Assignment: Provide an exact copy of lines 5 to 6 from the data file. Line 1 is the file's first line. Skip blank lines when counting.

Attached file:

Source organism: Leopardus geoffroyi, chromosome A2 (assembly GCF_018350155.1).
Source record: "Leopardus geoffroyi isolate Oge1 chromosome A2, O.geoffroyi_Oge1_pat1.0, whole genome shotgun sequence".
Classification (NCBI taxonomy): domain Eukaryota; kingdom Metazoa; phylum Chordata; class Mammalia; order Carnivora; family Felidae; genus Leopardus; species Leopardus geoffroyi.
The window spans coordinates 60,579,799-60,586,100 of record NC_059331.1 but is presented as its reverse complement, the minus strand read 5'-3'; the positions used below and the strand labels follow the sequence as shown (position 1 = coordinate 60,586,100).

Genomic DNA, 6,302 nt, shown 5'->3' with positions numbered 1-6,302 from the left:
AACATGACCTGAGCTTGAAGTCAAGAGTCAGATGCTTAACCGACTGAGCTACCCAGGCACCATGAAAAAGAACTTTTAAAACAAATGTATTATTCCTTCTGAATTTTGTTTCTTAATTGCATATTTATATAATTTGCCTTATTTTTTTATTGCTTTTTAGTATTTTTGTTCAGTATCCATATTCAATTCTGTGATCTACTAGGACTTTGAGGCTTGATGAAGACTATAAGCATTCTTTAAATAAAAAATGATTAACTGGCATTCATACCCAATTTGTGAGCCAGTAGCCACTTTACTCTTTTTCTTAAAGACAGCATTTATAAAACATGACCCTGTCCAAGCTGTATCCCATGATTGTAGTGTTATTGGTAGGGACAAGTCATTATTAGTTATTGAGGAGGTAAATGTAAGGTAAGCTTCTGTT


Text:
Genomic DNA, 6,302 nt, shown 5'->3' with positions numbered 1-6,302 from the left:
AACATGACCTGAGCTTGAAGTCAAGAGTCAGATGCTTAACCGACTGAGCTACCCAGGCACCATGAAAAAGAACTTTTAAAACAAATGTATTATTCCTTCTGAATTTTGTTTCTTAATTGCATATTTATATAATTTGCCTTATTTTTTTATTGCTTTTTAGTATTTTTGTTCAGTATCCATATTCAATTCTGTGATCTACTAGGACTTTGAGGCTTGATGAAGACTATAAGCATTCTTTAAATAAAAAATGATTAACTGGCATTCATACCCAATTTGTGAGCCAGTAGCCACTTTACTCTTTTTCTTAAAGACAGCATTTATAAAACATGACCCTGTCCAAGCTGTATCCCATGATTGTAGTGTTATTGGTAGGGACAAGTCATTATTAGTTATTGAGGAGGTAAATGTAAGGTAAGCTTCTGTT